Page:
- In a small mixing bowl and using a hand mixer, beat the brown sugar, butter, and cinnamon together on medium-high speed until light and fluffy or 3-4 minutes. If you're assembling the king cake right after it rises, just leave the cinnamon-sugar filling on the countertop. You can also cover the bowl and store the cinnamon-sugar mixture in the fridge for up to a week. It will need to come to room temperature before spreading.
Prepare the Cream Cheese Filling (up to a week ahead)
- Add the cream cheese, sifted powdered sugar, lemon zest, and vanilla extract to a mixing bowl. Blend the ingredients together on med-low speed until smooth. The cream cheese filling will not be super-sweet, so add sugar to your preference. Keep the cream cheese filling on the countertop if you're assembling the king cake right away. If not, cover and refrigerate for a week. Remember to allow it time to soften before spreading.
Assemble the King Cake
- If you have retarded your dough: allow it to warm to slightly colder than room temperature on the countertop. Taking the chill off of it will help it roll out easier. Use a knife or bench scraper to divide the dough into two equal pieces. Using a rolling pin, roll the dough out on a lightly floured surface. A rectangle that measures 26-inches by 16-inches is ideal.
- Spread a thin layer of the cinnamon-sugar mixture onto the dough's surface, leaving a one-inch margin on one of the long sides.Loosely roll the dough, beginning on the covered side, towards the side that has the uncovered margin. Once the log is rolled, pinch the dough's edge to its body of it to seal it. Roll the log between your hands and the counter to stretch it out to about thirty inches. Now, roll the log so the seam is on the bottom and set it out of the way so you can roll the cream cheese log.
- Roll out the second piece of dough to the same specs as the first. Spread the cream cheese filling evenly on top, but this time, leave a 1-inch margin on one long end and 1 1/2-inch margins on both of the short ends.Roll, pinch, and stretch the same way you did with the first roll. This one will feel softer. Pinch the ends of the cream cheese log to prevent the filling from oozing out.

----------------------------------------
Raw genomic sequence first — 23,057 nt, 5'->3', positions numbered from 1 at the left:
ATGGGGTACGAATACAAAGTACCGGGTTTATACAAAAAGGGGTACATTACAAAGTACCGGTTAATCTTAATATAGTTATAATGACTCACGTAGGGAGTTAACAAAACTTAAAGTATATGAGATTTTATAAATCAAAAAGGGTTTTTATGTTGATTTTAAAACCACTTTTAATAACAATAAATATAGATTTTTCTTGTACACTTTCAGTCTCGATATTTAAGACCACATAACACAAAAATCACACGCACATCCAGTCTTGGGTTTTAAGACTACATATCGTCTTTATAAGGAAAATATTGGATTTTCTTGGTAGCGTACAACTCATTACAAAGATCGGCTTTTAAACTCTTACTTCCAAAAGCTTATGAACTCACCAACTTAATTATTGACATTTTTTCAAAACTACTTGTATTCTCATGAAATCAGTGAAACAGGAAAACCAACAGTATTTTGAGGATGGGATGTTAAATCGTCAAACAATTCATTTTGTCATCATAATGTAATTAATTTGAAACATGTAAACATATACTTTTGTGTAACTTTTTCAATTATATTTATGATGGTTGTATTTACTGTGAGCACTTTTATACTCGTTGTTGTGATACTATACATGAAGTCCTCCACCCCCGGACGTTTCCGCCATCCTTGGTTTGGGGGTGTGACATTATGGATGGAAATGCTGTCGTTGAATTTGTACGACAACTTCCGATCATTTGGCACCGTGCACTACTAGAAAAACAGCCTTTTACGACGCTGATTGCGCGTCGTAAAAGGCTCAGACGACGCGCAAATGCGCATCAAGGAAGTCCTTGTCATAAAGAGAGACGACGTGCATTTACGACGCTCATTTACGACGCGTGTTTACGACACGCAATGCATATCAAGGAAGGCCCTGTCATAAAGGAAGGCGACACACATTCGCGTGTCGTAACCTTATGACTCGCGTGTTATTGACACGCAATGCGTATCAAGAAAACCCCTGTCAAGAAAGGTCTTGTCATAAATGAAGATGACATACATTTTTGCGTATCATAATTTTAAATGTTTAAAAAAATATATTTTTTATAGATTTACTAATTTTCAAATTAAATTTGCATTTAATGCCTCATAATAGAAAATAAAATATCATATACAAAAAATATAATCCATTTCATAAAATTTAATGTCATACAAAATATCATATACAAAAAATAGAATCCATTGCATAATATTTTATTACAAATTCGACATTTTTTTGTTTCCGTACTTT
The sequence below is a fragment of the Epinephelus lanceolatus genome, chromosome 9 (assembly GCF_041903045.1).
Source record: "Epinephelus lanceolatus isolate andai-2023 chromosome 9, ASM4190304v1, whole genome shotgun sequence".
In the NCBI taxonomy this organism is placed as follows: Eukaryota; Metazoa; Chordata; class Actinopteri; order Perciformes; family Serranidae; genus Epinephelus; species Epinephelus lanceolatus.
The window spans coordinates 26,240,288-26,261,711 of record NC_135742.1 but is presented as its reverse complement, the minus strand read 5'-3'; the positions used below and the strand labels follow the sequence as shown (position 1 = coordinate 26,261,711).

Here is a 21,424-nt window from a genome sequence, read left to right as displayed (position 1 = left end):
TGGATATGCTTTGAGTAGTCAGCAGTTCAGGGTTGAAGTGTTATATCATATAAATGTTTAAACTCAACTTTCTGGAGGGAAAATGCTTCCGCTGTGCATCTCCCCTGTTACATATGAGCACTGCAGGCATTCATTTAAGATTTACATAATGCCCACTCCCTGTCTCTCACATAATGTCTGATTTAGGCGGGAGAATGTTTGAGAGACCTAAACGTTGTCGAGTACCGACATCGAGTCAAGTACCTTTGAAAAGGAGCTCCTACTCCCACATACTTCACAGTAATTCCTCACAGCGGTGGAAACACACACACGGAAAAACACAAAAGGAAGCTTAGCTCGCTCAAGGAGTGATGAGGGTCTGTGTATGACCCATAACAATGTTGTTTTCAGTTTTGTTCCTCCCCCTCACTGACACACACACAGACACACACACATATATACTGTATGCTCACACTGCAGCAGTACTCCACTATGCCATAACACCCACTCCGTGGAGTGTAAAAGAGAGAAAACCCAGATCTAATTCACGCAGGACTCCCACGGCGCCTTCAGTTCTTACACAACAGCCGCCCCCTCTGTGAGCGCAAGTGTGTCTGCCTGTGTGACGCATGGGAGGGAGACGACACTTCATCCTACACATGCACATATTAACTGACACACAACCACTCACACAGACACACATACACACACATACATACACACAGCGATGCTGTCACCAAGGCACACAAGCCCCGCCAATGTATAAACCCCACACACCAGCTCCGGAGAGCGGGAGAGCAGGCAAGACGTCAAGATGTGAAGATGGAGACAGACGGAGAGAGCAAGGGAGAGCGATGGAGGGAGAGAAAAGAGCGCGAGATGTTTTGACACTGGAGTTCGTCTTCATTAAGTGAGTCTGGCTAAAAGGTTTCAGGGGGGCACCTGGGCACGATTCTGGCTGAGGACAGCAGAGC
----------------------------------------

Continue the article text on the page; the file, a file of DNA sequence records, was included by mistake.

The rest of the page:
- Place the two dough logs perpendicular to one another on a silicone baking mat or a sheet of parchment paper. Pinch together the ends of the two rolls to join them. Carefully twist the two rolls of dough together until you get to the opposite ends. Form the twisted rope into a wreath and transfer the mat or paper it's on to a sheet pan, overlapping the ends.
- Cover the wreath with a clean kitchen towel and allow it to rise for thirty minutes in a warm area of your kitchen. In the meantime, begin heating your oven to 350°F (177°C).
Make the Egg Wash
- Whisk together the egg yolk and water in a small mixing bowl. After the dough has risen, brush egg wash where the ends meet and pinch them together to seal the ring. Brush the rest of the dough with the egg wash.
Bake the King Cake
- If you see that the dough is beginning to tear, it means your logs were rolled too tightly. You can use a very sharp knife to cut open the top of the cinnamon logs, or just bake it as is. Bake the loaf for 30 minutes or until the bread is golden brown and sounds hollow when tapped. You may have to rotate your pan halfway through baking to ensure it browns evenly.
Make the Vanilla Glaze (up to two days ahead)
- In a mixing bowl, combine the powdered sugar, corn syrup (or honey), vanilla extract, and melted butter if you're using it. Add enough hot water to thin the glaze to your desired consistency.You can make the glaze a few days in advance and store it, covered, at room temperature.If your glaze thickens too much, nuke it in the microwave for 30 seconds. Give it a stir, and it should be fluid. If not, just stir in a few drops of hot water.
Finish the King Cake
- Once the king cake is baked, remove the pan from the oven and allow the bread to cool completely.Spoon the glaze onto the surface of the king cake.
- Decorate with a generous amount of colored sanding sugar or sprinkles.You can also tint the glaze the Mardi Gras colors with gel food color and decorate it that way!